Artificial intelligence (AI) is a key emerging technology that is poised to see vastly expanded use in many areas in which white-collar criminal practitioners work. AI currently is playing a growing role in helping white-collar lawyers and their clients analyze vast amounts of data to uncover insights, connections, and patterns that would be impossible to detect through manual reviews. As AI begins playing a more important role in compliance, fraud detection, and governmental investigations, regulators in the United States and around the world are adopting rules for how AI is implemented. Courts also are weighing in on the use of AI in litigation where it is used to analyze large amounts of electronically stored information (ESI). This article provides an introduction to AI technology and discusses the key regulatory developments practitioners should be aware of as they advise their clients on AI.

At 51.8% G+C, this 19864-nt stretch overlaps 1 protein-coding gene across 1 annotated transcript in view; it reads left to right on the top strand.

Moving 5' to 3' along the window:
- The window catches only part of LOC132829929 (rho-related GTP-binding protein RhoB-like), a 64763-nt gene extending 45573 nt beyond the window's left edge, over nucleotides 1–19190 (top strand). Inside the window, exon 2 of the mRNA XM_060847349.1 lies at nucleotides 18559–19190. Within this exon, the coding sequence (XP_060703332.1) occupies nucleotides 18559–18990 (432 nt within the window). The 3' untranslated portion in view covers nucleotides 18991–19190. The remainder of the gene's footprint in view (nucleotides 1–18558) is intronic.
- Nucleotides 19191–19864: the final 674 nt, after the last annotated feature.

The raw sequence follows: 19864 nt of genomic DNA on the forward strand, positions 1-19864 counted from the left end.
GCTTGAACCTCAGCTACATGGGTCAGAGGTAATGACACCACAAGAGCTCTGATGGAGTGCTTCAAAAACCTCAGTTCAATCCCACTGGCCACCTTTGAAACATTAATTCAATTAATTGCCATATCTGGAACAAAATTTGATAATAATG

Background on AI
AI refers to computer processes that can mimic human cognitive skills, and computer scientists typically divide AI into Weak AI and Strong AI. Weak AI, also known as Narrow AI, is the type of AI used today to describe programs and algorithms that are designed to perform specific tasks such as playing chess, driving a car, and recognizing patterns in large data sets. Strong AI, also known as Artificial General Intelligence, is a theorized form of AI whereby a computer would have intelligence that is comparable to the human mind and includes generalized abilities to reason and analyze information.